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Is it possible on Linux for a process to write inside a socket open by another one?

Let's say I open a connection to using netcat:

myuser@linux:~$ nc 80

Now I can lookup for the process pid and open its file descriptor folder:

myuser@linux:~$ ls -la /proc/24105/fd
totale 0
dr-x------ 2 myuser myuser  0 2012-03-10 19:01 .
dr-xr-xr-x 7 myuser myuser  0 2012-03-10 19:01 ..
lrwx------ 1 myuser myuser 64 2012-03-10 19:02 0 -> /dev/pts/12
lrwx------ 1 myuser myuser 64 2012-03-10 19:02 1 -> /dev/pts/12
lrwx------ 1 myuser myuser 64 2012-03-10 19:01 2 -> /dev/pts/12
lrwx------ 1 myuser myuser 64 2012-03-10 19:02 3 -> socket:[3947162]

So now I would like to make the HTTP request using an echo inside that socket:

myuser@linux:~$ echo "GET / HTTP/1.1" >> /proc/24285/fd/3
bash: /proc/24285/fd/3: no such device or address

Doing it as root doesn't change the result.

I can't write inside the socket but I can write inside the stdin:

myuser@linux:~$ echo "GET / HTTP/1.1" >> /proc/24285/fd/0

But it's not what I want to do.

I was thinking: a Linux socket should be treated like a file, isn't it? One or more processes can use the same socket, so why can't I do this?

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It doesnt look like it is possible. First this is a socket, not a fifo, so you cant just echo to it like a normal file. nc can do this, but trying to do so results in "Transport endpoint is not connected". Example command nc -v --send-only -U /proc/123/fd/3 <<< 'GET /'$'\n\n' –  Patrick Mar 10 '12 at 18:43
what? Why should I use the -U (Unix socket) option? By the way I can't understand how it can be useful –  otaku22 Mar 10 '12 at 21:58
I found a bad workaround using gdb: gdb -p 24285 and then I can write inside the file descriptor using call write(3, "test",4). It works, but I would like to do the same thing from the procfile because the use of gdb requires to stop the process (so rises the risk of crashes or other bad things) –  otaku22 Mar 10 '12 at 22:22

2 Answers 2

This isn't possible because it would be difficult to implement and rarely useful. Sockets are a lot more complex than pipes:

  • Sockets are bidirectional.
  • There are different types of sockets. Some sockets aren't streams of bytes (e.g. UDP sockets are datagram sockets, which send packets and not bytes).
  • Sockets perform multiplexing (and there's some overloading between sockets used by servers waiting for connections and sockets used by actual opened connections).

Because sockets are bidirectional, they are often used to communicate under bidirectional protocols. If you inject data into the conversation, the other side might send a response to your data, and there is no way to dispatch the response to the right requester. This considerably reduces the usefulness of allowing data injection on sockets.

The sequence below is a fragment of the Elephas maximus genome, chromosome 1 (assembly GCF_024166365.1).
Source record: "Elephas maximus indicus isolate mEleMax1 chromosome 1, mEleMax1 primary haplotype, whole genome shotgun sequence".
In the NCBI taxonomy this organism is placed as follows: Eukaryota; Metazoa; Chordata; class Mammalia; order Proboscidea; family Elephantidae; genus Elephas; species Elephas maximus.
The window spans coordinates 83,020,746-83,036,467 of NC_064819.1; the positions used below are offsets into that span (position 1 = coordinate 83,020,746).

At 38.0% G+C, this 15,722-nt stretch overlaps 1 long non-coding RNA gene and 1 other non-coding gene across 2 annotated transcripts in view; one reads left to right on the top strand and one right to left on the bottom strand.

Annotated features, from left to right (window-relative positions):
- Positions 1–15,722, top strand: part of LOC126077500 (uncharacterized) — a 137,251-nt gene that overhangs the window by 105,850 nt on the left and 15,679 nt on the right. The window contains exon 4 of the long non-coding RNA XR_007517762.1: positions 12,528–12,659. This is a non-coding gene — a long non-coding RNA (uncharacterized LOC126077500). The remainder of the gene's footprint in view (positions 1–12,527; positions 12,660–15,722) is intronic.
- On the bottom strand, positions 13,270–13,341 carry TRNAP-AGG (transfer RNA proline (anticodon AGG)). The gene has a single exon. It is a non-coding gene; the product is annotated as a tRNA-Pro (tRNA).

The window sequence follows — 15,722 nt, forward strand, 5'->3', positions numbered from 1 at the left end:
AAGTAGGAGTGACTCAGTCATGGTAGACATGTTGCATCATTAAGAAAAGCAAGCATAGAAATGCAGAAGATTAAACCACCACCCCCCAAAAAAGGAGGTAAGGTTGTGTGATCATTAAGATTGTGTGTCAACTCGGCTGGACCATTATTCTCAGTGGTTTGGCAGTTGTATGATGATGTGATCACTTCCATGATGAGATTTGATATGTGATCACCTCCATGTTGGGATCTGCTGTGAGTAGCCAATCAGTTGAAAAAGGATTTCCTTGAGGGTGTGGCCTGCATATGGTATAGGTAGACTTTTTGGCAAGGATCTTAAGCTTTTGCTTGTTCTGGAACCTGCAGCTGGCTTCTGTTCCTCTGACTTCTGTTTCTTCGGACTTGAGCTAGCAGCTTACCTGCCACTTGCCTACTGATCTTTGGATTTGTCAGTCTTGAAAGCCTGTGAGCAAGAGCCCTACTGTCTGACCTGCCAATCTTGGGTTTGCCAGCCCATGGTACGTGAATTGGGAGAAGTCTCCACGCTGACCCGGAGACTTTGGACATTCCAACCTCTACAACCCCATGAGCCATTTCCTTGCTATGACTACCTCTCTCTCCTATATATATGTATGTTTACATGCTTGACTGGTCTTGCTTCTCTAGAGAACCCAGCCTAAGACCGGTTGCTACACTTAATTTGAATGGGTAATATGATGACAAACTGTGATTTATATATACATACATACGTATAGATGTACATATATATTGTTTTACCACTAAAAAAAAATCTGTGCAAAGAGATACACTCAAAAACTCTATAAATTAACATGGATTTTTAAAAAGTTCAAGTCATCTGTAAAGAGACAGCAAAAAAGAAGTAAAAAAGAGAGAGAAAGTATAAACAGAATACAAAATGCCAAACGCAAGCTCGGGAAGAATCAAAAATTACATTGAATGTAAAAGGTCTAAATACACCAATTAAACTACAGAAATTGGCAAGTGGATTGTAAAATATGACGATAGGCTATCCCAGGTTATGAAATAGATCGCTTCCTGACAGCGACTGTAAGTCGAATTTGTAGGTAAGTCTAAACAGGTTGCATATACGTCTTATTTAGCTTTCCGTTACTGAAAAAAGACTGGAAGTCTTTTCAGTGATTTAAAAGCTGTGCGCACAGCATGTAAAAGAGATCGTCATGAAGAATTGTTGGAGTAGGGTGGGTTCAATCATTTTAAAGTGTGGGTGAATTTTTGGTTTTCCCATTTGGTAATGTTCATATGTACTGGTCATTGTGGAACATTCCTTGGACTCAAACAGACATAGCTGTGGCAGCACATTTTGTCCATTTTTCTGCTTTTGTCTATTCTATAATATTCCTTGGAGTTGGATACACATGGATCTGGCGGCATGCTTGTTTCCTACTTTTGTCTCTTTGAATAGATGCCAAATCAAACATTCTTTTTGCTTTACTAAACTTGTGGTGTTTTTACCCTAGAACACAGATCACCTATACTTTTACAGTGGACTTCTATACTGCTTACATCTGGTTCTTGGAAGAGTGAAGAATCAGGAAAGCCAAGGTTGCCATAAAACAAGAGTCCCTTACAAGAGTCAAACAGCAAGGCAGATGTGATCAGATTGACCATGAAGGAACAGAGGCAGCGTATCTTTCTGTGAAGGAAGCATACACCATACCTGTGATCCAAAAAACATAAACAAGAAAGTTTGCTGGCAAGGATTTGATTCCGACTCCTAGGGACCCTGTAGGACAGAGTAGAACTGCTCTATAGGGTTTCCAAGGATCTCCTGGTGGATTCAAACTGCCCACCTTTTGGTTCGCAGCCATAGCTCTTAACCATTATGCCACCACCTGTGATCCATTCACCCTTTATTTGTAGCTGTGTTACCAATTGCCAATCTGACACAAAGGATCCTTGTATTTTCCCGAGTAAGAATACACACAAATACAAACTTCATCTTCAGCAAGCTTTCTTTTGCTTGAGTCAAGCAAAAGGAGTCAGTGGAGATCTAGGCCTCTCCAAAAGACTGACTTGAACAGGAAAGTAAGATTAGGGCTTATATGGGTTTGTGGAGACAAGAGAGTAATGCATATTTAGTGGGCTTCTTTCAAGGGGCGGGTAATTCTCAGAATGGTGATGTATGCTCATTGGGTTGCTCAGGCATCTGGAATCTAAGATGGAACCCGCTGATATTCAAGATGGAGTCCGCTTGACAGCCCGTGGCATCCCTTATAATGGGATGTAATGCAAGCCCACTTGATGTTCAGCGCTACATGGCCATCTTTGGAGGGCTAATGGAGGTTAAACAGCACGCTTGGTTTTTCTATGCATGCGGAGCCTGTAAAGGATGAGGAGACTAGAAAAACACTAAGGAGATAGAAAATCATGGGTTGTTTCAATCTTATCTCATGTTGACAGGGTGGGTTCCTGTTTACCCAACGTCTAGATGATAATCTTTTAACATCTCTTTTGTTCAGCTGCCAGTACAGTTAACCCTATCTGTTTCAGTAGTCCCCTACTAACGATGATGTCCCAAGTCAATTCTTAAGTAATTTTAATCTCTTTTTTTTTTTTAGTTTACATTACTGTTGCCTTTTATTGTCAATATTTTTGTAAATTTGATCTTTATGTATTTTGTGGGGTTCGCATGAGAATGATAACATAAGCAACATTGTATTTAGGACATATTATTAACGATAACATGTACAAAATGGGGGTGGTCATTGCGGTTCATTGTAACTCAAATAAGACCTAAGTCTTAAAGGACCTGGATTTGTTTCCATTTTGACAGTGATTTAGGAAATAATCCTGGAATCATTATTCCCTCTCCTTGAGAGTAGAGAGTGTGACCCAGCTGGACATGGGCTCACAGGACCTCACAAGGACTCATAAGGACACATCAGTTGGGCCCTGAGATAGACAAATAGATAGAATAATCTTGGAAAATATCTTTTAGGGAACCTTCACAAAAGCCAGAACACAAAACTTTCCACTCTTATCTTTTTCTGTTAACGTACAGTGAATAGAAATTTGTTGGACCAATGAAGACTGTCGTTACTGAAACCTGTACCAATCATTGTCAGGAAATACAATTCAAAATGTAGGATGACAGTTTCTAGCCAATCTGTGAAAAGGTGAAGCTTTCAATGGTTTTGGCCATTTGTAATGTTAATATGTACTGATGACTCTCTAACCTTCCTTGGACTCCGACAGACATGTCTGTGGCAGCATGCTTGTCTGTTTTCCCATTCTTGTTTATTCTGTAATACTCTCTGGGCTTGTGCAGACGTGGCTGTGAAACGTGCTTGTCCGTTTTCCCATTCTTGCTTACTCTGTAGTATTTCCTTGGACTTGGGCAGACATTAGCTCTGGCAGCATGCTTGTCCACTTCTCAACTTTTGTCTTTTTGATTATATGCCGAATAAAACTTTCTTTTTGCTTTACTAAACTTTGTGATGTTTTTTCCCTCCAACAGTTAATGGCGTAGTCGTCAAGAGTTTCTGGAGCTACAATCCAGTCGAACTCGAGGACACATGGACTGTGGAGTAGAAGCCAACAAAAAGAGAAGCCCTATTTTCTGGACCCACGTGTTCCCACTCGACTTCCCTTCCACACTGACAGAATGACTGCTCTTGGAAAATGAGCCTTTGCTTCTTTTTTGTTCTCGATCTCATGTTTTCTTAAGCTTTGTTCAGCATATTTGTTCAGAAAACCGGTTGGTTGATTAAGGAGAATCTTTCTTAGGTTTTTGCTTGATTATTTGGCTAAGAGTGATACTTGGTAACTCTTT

If you're trying to contact the same server as an existing client and not tack onto an existing conversation, there is already a way to do that: contact the server in the same way (open a socket on the filesystem, or to a TCP or UDP port). If the socket is a nameless one between two processes, that's a good hint that you aren't supposed to join in, so the operating system doesn't make it easy.

With a datagram socket (not the case here), you couldn't directly inject data because the shell only understands streams of bytes, it doesn't know to call send instead of write to send a packet.

If you have the cooperation of one endpoint, you can tell make use file descriptor passing 1 2 3.

Otherwise, you can make the process that has the socket open send the data itself, with ptrace (that's what gdb uses under the hood). This suspends the process, very much by design, so that your dirty tricks don't confuse the process too much. Even with the process suspended, you run a major risk of making the process's data structures inconsistent with the reality of the data or environment modifications that you've injected. (Note that even if the system allowed injecting data over a socket, there would be a similar, if lesser, risk of confusing the process with these inconsistencies.)

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Sounds interesting: –  otaku22 Mar 14 '12 at 23:33
@otaku22 Leading to In theory you can't get an open on this inode, but /proc provides a back door. Remember to keep it shut otherwise you'll let the creepy crawlies in. My answer aims to show what these creepy crawlies are, I don't know if there's a more official or more complete presentation elsewhere. –  Gilles Mar 14 '12 at 23:35

I'd say it is possible, but both processes need to cooperate to do this. You can have one process send a file descriptor over a socket connection to another process. I found this example, which seems to work on an up-to-date Arch linux machine.

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